United States District Court, D. Nebraska
RONALD C. LONGSON, Petitioner,
STATE OF NEBRASKA, Respondent.
MEMORANDUM AND ORDER
Richard G. Kopf Senior United States District Judge
Petitioner is set to serve his two-day jail sanctions for a
violation of his conditions of probation this coming Saturday
and because he seeks a stay, I have expedited this initial
review of Petitioner's habeas corpus
petition. I now deny the petition and stay motion with
prejudice. No certificate of appealability will be issued.
and summarized, Longson claims that the District Court of
Lancaster County, Nebraska lacked jurisdiction to impose a
two-day jail sanctions for failing to show up for a urine
test. He claims that there was no jurisdiction because the
state district court did not have the rules that governed the
transfer of his supervision to Nebraska from Montana. He also
claims that no prosecutor was present when sanctions were
imposed and the state district judge and the probation
officer handled the matter alone thus violating his due
process rights. Longson does not dispute that he was present
in court, testified, and was represented by counsel at the
introductory matter, I take judicial notice of state court
records available online to this court. See Stutzka v.
McCarville, 420 F.3d 757, 761, n.2 (8th Cir. 2005)
(court may take judicial notice of public records);
Federal Rule of Evidence 201 (providing for judicial
notice of adjudicative facts).
take judicial notice of the Interstate Compact for Adult
Offender Supervision (ICAOS) which has the
force of federal law. ICAOS Bench Book for Judges and Court
Personnel, at p. 7 (2017 Edition). The ICAOS
authorizes the adoption of rules by the Interstate Commission
for Adult Offender Supervision. These rules carry the weight
of federal law, and I take judicial notice of them as well.
Id. Nebraska is a member of the Compact.
background of this case may be found in the Nebraska Supreme
Court opinion affirming the two-day jail sanctions which is
at the heart of this dispute, State v. Longson,
S-17-0231 (Dec. 21, 2017) (since Longson's challenge to the
sanctions depended upon the ICAOS rules and Longson
failed to include them in the record, the decision appealed
from would be affirmed) and the related record and briefs
filed with that court.
October 2015, Longson was placed on probation in Montana for
a felony theft offense. The record does not contain an actual
copy of the court order or judgment for his conviction and
sentence, but the documentation in the record reflected that
he was sentenced to 1 year, 5 months and 7 days of probation.
His probation term began on October 13, 2015 and was
scheduled to end on March 20, 2017. None of these details are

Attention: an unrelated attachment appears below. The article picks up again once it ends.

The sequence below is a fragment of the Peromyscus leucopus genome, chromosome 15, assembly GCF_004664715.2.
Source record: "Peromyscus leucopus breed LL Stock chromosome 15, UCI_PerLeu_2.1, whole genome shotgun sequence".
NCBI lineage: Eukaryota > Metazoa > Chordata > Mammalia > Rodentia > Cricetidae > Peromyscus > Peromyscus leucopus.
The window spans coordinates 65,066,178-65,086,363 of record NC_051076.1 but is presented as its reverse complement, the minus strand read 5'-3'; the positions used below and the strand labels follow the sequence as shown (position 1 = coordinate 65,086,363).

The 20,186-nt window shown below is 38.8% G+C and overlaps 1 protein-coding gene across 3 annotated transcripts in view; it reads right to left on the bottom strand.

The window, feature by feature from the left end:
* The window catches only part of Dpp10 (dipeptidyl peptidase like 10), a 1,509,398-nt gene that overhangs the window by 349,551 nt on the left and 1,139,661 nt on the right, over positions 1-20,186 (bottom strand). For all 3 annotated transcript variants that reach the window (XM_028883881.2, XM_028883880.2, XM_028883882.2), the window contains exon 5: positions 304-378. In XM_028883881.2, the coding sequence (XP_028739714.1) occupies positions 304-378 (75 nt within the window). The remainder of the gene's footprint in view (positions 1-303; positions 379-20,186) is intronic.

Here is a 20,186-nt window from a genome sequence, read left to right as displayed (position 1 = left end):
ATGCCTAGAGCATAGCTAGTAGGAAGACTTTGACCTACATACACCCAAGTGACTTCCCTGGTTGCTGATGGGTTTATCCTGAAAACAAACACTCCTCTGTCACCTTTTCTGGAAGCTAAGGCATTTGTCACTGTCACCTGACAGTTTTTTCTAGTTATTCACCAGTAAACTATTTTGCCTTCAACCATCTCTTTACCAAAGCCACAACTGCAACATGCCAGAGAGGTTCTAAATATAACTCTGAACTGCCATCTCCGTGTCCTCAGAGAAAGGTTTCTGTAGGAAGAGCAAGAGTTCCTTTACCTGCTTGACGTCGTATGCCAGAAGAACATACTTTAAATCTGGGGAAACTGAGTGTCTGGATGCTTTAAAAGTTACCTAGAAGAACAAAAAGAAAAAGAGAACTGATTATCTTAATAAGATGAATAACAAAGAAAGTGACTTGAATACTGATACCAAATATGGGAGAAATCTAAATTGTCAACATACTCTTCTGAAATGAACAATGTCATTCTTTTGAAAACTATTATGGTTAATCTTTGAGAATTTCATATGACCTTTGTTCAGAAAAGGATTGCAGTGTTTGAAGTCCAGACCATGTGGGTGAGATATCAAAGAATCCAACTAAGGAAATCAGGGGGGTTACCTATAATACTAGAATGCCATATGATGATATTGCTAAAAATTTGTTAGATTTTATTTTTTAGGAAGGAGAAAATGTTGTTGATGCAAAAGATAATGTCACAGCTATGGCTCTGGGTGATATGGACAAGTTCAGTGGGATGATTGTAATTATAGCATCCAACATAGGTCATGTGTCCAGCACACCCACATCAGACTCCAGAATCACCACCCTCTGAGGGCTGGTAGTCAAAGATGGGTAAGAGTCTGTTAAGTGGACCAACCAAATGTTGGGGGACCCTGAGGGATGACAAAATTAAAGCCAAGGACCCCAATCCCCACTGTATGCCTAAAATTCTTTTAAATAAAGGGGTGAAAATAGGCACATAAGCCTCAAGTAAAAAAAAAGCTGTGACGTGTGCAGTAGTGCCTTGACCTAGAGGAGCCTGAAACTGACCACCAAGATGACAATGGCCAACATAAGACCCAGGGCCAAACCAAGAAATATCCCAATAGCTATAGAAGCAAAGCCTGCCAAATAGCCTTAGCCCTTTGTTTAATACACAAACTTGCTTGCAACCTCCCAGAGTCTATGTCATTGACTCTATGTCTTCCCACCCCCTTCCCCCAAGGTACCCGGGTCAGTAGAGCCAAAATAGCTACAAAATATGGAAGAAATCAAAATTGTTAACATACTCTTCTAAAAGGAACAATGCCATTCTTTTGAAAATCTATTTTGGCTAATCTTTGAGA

November 2015, a month after his probation term began,
Longson moved to Nebraska and signed a Nebraska Interstate
Compact Offender Agreement, agreeing that he would continue
be subject to probation in Nebraska. The terms of his
probation are set forth in the Compact Agreement and an
accompanying Courtesy Supervision Guidelines Interstate
Transfer. Among other conditions, the terms of his probation
provided that he would be subject to administrative and
custodial sanctions, including but not limited to
“custodial sanctions of 1-30 days detention, of up to
90 total days in duration.” None of these details are
February 2017, Longson's probation officer in Nebraska,
Jeff Hamilton of the Nebraska Probation Office District #3A,
filed with the District Court of Lancaster County, Nebraska a
“Request for Imposition of Custodial Sanction” as
well as an “Affidavit in Support of Imposition of
Custodial Sanction.” The affidavit states that Longson
had been administratively sanctioned several times for
various reasons, such as missing drug and alcohol testing or
failing to pay fines, and had continued to miss further
testing appointments despite such sanctions. The affidavit
therefore requested that the court impose “custodial
sanctions” of 2 days in jail.
local prosecutor was granted leave to withdraw because he was
uncertain what jurisdiction his office had over the matter
since the underlying sentence came from Montana. Ultimately,
the case proceeded without a prosecutor to a probation
violation hearing with the district court judge, the
probation officer, the defendant and his counsel present.
court asked Longson's counsel how counsel wished to
proceed and Longson's counsel requested that the case be
dismissed due to a lack of jurisdiction. Longson's
counsel argued that while the probation office in Nebraska
had authority to supervise and impose
“administrative” sanctions upon Longson, the
court lacked authority to impose ...